Friday, June 4, 2010

Grade Retention

We are occasionally asked if we think a student would benefit from the “gift of time.”  In general, having students repeat a grade - grade retention or, as students will sometimes call it, being "left back"- is not an effective way to deal with students who struggle in school. As noted in a document from the National Association of School Psychologists, a review of the research in this area indicated that "For most students, grade retention had a negative impact on all areas of achievement (e.g., reading, math, and oral and written language) and social and emotional adjustment (e.g., peer relationships, self-esteem, problem behaviors, and attendance).

Still, school districts continue to use grade retention, often in response to the requirements imposed on schools by the No Child Left Behind law. Here in New York City, the issue of grade retention is sufficiently common that the excellent nonprofit, Advocates for Children has a series of parent kits with guidance on handling what they call "holdovers" for different grades. Essentially, for students who are not subject to state-wide testing (which occurs here in the 3rd and 5th grades) schools must look at several performance measures when deciding whether a student is to be retained,  including classroom performance, test scores, and attendance and students must meet standards in two out of three of these areas. There are exceptions for students with IEPs and for English Language Learners, but they are not automatic. Students in the 3rd and 5th grades must pass the state-wide tests in language arts and mathematics in order to be promoted. 

Until schools bring their policies in line with the research that indicates that grade retention is generally not a way to help students and, in fact,often  leads to lower self esteem and higher drop out rates without long term improvement in academic performance, parents will need to be proactive if they are concerned that their child is in danger of being retained. As the statement from the National Association of School Psychologists notes, "When faced with a recommendation to retain a child, the real task is not to decide to retain or not to retain but, rather, to identify specific intervention strategies to enhance the cognitive and social development of the child and promote his or her learning and success at school." That is why the answer is to understand why the child is experiencing academic failure, by means of a comprehensive diagnostic assessment, and to then develop and implement strategies to address the specific areas of academic breakdown and build upon areas of academic strength.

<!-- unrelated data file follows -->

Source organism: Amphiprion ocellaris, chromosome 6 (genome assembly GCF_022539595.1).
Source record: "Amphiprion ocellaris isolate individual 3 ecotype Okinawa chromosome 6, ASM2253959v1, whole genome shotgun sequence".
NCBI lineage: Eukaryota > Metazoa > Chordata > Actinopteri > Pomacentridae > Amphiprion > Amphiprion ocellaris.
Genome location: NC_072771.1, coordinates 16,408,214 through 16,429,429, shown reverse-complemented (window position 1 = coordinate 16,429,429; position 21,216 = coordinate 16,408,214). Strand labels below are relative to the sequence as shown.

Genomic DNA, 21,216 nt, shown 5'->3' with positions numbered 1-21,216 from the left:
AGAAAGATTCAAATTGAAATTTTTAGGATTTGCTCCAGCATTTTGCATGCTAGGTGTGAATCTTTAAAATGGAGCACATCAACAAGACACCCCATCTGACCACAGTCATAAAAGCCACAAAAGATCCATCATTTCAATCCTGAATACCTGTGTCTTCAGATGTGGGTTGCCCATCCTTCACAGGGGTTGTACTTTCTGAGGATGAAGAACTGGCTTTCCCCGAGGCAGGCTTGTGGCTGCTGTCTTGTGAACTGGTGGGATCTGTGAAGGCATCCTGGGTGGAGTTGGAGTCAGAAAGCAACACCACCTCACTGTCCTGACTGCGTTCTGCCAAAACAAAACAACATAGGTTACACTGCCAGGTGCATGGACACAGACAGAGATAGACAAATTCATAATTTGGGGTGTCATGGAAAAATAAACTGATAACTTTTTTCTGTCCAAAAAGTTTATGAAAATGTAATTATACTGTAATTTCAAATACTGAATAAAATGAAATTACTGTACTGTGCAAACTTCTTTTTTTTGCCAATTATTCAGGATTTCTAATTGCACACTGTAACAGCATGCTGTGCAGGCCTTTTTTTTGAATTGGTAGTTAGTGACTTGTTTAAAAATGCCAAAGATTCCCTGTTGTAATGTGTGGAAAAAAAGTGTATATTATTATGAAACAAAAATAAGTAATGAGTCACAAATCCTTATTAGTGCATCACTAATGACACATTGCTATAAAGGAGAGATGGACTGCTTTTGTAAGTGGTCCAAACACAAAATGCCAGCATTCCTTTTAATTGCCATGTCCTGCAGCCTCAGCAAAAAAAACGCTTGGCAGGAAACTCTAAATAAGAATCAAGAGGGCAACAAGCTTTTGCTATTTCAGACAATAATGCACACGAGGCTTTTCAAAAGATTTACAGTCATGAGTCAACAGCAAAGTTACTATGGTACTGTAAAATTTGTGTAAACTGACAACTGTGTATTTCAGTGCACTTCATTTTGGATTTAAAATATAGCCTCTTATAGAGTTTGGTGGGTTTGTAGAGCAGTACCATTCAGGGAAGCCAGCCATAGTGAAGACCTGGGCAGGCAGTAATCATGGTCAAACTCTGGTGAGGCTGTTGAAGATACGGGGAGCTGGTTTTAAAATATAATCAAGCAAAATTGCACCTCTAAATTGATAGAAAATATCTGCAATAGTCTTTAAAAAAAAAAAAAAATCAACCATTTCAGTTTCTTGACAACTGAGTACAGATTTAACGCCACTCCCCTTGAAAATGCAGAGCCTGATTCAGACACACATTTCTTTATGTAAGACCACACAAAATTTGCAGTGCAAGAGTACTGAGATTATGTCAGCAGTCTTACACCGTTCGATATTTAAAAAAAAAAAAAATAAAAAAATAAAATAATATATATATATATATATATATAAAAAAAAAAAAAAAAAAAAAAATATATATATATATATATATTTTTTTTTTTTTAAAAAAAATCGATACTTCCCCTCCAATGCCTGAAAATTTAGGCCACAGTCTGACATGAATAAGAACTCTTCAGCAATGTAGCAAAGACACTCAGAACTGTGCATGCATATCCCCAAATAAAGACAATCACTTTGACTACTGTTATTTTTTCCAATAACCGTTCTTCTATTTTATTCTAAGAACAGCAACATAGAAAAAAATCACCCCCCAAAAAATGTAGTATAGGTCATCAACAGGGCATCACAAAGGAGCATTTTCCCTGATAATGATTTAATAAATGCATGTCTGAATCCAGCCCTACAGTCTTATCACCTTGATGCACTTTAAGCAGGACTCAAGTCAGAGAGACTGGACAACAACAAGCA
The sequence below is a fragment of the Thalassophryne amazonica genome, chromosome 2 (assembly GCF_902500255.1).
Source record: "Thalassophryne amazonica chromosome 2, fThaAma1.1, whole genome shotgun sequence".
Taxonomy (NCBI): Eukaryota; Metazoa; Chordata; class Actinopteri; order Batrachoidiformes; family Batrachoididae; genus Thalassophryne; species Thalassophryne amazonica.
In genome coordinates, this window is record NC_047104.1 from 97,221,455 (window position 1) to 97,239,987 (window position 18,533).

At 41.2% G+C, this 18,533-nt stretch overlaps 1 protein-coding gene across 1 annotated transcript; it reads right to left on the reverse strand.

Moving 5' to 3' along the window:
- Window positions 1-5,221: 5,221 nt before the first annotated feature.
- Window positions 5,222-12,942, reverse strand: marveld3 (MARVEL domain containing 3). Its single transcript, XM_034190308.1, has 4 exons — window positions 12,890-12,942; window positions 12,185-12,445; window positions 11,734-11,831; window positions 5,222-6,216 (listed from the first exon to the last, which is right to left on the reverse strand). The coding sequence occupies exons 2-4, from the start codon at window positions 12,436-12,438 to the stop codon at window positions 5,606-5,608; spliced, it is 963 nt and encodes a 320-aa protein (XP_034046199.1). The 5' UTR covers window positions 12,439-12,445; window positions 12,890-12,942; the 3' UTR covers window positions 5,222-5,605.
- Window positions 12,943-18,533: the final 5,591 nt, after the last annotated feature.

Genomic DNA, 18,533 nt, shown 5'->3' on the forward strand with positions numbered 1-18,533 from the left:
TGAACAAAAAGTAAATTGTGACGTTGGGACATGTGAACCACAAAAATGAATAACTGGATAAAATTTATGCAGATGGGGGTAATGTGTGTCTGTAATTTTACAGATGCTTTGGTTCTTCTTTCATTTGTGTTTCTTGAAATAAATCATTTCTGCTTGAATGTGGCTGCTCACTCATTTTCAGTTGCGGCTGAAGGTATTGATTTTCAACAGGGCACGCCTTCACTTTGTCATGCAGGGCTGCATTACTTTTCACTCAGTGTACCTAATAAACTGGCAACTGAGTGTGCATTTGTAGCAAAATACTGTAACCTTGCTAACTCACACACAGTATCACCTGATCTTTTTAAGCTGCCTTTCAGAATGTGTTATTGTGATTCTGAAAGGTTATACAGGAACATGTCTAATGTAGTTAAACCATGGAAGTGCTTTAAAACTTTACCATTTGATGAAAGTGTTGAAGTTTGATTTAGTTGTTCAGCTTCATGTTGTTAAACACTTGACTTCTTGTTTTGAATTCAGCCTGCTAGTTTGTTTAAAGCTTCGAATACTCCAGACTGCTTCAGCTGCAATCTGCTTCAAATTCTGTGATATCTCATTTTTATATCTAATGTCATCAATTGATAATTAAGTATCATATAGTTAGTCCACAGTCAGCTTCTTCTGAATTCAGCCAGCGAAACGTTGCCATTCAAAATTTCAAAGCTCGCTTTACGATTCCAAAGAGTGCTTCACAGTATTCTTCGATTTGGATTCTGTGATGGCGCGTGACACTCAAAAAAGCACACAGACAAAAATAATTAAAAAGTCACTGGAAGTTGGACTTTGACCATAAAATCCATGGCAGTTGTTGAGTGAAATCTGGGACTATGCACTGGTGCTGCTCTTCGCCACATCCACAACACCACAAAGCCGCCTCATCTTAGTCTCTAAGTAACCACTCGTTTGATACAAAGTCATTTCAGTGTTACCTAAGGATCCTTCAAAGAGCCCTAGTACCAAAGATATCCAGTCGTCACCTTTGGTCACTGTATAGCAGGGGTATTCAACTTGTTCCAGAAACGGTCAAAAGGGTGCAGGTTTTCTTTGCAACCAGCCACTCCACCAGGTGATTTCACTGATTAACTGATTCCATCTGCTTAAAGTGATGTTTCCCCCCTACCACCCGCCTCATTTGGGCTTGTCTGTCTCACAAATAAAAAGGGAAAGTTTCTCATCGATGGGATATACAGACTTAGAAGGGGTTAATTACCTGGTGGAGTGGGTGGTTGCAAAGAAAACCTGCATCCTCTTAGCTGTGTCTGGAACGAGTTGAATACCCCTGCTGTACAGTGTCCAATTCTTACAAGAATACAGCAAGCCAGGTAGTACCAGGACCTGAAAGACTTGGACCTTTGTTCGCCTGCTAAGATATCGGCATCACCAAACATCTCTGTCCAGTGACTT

Parents may sometimes decide, for a variety of reasons, that grade retention is a reasonable choice for their child. But whether it is something parents want or something which is forced upon them by their school, one thing is certain. Retaining a child in the same grade will never be effective if that time is used to repeat the same lessons and procedures which didn't work the first time around.


  1. My child is seven years old will be eight in November. We have decided to hold him back in first grade. He was a preemie born at 24 weeks he is a little behind academically and in maturity. Any thoughts? I'm so emotionally burned out I don't know what to think anymore I don't know if its the right or wrong thing to do.

  2. Your decision was certainly a reasonable one. Preemies often “catch up” to other children by the time they are toddlers, but each child is different and you haven't provided any information about how he did during his time in the NICU. The question you may want to ask is whether there are developmental or educational issues that cause you concern. If so, you might want to consider looking further at his academics to see if there are areas of weakness that need attention. You can seek an assessment from your public school or obtain an evaluation privately, from The Yellin Center or elsewhere. Please feel free to contact us for more information.